…In the Bradley Foundation’s 2023 annual report, the organization disclosed donations of $250,000 to the Manhattan Institute for Policy Research, where anti-CRT activist Christopher Rufo is a senior fellow, to “support efforts to combat identity politics,” $30,000 to Leo’s Teneo Network, and $100,000 to the sprawling MAGA “nerve center” known as the Conservative Partnership Institute….

CPI itself has turned into a fundraising powerhouse too, bringing in $36 million in 2022. Much of that money can be traced to a relatively little-known donor, Mike Rydin, the now-retired founder of a Texas-based construction software development company. Rydin has given more than $25 million to CPI since the January 6 invasion of the US capitol, according to the Daily Beast, and offered a “generous gift” to help the organization purchase property on Capitol Hill. In turn, CPI has named one of the townhouses in its expanding real estate “Patriots’ Row” campus for the far-right “The Rydin House,” which Newsmax has since used to film an apologist documentary about January 6 titled Day of Outrage. CPI’s 2,200-acre retreat on Maryland’s eastern shore also goes by “Camp Rydin.”….

Active Clubs: A new far-right threat to democratic elections 

[Al Jazeera, via Naked Capitalism 05-03-2024]

Across North America and Europe, the far-right Active Clubs movement is expanding at an unprecedented pace, presenting new threats to democratic elections and minorities.

With a network of decentralised cells in most states in the United States and European Union member countries, the Active Clubs movement has blended far-right extremism with mixed martial arts (MMA). By presenting a more palatable image to the public and combining its extremist ideology with exercise, fitness and MMA training, Active Clubs have widened their appeal to reach a much broader audience than traditional white supremacist groups whose members are often derided for being “keyboard warriors”….

Launched in 2021, the movement now includes more than 104 known cells across the US, Canada, and Europe, according to a recent Counter Extremism Project report. The unprecedented growth of the movement poses serious public safety risks as the US and many democratic countries approach elections in 2024. With a history of engaging in political violence and intimidation, there is a significant risk that the network’s cells could serve as a violent militia and “brownshirt” organisation interfering in elections and political events across the US over the coming year.

To understand the growth and dangers of Active Clubs, we need to examine how the movement started. First launched in January 2021, the network was the second project started by Robert Rundo, a white American nationalist who spent time in Europe learning from other far-right groups and founded the Rise Above Movement (RAM).

After the arrest of Rundo and three other group leaders during the 2019 Unite the Right rally in Charlottesville, Virginia, the hierarchically organised RAM began to disintegrate. Recognising the danger that well-placed arrests could pose to vertically structured organisations, Rundo adopted the model of leaderless resistance, first developed by the white nationalist writer Louis Beam in 1983….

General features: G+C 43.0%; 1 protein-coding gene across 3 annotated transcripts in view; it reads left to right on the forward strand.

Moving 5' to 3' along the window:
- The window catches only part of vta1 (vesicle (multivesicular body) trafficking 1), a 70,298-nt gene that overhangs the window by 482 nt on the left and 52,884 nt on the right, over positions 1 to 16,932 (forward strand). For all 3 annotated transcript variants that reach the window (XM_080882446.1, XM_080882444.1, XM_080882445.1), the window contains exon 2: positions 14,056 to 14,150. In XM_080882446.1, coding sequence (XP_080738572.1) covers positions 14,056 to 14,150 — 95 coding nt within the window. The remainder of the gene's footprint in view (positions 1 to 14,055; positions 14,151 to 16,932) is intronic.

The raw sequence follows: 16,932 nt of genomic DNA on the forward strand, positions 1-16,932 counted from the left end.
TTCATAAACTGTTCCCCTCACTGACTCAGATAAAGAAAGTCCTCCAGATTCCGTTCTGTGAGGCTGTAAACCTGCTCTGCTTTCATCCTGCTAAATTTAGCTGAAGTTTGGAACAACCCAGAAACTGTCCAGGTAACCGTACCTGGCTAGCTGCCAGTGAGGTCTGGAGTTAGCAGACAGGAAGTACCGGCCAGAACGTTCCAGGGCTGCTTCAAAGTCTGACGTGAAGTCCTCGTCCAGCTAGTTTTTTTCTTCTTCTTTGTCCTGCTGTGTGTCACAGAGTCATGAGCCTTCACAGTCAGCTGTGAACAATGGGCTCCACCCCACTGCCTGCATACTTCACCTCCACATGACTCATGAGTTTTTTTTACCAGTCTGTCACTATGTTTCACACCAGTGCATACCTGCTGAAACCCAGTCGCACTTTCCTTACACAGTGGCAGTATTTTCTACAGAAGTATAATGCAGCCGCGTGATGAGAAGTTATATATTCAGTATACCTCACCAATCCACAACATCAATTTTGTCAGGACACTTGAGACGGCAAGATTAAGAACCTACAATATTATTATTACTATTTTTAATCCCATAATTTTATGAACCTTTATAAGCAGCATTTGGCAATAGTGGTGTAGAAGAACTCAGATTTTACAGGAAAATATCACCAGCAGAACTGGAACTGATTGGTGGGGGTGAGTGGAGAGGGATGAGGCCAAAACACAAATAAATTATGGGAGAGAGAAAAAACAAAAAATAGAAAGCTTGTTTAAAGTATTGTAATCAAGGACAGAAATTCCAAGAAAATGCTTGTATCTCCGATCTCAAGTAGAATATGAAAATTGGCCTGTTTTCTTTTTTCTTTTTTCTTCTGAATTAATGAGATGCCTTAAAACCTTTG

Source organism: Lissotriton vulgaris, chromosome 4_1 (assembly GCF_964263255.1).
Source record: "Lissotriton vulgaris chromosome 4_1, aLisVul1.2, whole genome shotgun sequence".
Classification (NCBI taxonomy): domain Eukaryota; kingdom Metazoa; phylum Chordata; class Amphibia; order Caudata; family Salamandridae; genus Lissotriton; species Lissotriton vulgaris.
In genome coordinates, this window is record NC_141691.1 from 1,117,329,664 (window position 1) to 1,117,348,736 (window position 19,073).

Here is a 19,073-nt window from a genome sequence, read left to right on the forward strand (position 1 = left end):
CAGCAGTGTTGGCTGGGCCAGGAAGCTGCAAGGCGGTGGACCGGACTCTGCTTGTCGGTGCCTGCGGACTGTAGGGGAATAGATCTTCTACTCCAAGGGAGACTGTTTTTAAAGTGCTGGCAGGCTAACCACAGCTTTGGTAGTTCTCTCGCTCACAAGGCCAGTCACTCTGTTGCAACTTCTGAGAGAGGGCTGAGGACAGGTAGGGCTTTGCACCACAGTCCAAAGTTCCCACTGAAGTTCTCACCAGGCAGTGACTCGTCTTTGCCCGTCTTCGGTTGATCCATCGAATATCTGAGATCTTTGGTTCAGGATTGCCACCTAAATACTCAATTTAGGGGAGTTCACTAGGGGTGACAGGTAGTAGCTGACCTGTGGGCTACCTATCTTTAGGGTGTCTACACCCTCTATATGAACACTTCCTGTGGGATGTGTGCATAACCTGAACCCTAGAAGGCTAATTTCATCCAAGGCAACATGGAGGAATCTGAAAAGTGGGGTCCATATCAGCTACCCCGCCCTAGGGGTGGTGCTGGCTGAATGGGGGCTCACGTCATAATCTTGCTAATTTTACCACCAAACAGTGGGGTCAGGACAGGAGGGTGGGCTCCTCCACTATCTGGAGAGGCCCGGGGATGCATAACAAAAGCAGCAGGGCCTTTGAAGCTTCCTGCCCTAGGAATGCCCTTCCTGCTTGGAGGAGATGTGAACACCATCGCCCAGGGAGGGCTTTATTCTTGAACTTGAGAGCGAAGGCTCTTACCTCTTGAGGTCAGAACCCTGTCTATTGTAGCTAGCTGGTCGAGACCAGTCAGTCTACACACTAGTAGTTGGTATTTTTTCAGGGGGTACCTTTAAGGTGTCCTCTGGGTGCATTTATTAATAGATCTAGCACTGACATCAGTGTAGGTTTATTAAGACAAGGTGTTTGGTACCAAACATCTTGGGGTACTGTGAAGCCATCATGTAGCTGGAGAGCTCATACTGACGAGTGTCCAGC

Anti-Choice Fanatics Are Now Targeting Women Who Go To Other States For An Abortion

Howie Klein, May 4, 2024  []

…Early yesterday, Carolina Kitchener reported that Texas’ vigilante law has given us a look at a crackpot Trump lawyer, Jonathan Mitchell, is trying to ruin the life of a woman for having traveled to Colorado for an abortion. The woman’s boyfriend, Collin Davis, hired Mitchell to stop her from leaving the state in late February, threatening to “pursue wrongful-death claims against anyone involved in the killing of his unborn child.”

She had the abortion and Davis and Mitchell are out for blood. “The decision to target an abortion that occurred outside of Texas,” wrote Kitchener, “represents a potential new strategy by anti-abortion activists to achieve a goal many in the movement have been working toward since Roe v. Wade was overturned: stopping women from traveling out of state to end their pregnancies. Crossing state lines for abortion care remains legal nationwide. The case also illustrates the role that men who disapprove of their partners’ decisions could play in surfacing future cases that may violate abortion bans— either by filing their own civil lawsuits or by reporting the abortions to law enforcement. Under Texas law, performing an abortion is a crime punishable by up to a lifetime in prison and up to $100,000 in civil penalties. Women seeking abortions cannot be charged under the state’s abortion restrictions, but the laws target anyone who performs or helps to facilitate an illegal abortion, including those who help distribute abortion pills.”
“…Anti-abortion advocates have tried various tactics to dissuade women from traveling out of state for abortions. Idaho has passed a law making it illegal for someone to help a minor leave the state for an abortion without parental consent— which is currently blocked by the courts— and Tennessee is pursuing similar restrictions. Several Texas cities and counties have passed local ordinances attempting to stop women seeking abortions from using key portions of high-traffic highways.”

How Far Trump Would Go (interview of Trump) 

Eric Cortellessa, April 30, 2024 [Time]

Crime And Punishment— American Style: GOP Xenophobes & Racists Blame Migrants For A Pretend Crime Wave